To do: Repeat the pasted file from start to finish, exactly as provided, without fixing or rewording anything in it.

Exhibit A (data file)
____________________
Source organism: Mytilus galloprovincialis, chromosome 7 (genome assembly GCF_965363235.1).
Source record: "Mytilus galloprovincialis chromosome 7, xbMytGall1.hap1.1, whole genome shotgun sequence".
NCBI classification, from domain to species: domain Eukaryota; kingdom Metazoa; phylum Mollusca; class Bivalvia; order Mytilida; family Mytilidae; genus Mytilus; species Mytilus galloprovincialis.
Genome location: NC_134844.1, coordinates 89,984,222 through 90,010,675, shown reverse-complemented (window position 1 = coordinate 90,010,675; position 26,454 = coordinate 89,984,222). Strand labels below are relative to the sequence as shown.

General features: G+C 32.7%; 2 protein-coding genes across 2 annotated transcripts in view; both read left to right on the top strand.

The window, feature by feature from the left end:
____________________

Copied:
Source organism: Mytilus galloprovincialis, chromosome 7 (genome assembly GCF_965363235.1).
Source record: "Mytilus galloprovincialis chromosome 7, xbMytGall1.hap1.1, whole genome shotgun sequence".
NCBI classification, from domain to species: domain Eukaryota; kingdom Metazoa; phylum Mollusca; class Bivalvia; order Mytilida; family Mytilidae; genus Mytilus; species Mytilus galloprovincialis.
Genome location: NC_134844.1, coordinates 89,984,222 through 90,010,675, shown reverse-complemented (window position 1 = coordinate 90,010,675; position 26,454 = coordinate 89,984,222). Strand labels below are relative to the sequence as shown.

General features: G+C 32.7%; 2 protein-coding genes across 2 annotated transcripts in view; both read left to right on the top strand.

The window, feature by feature from the left end: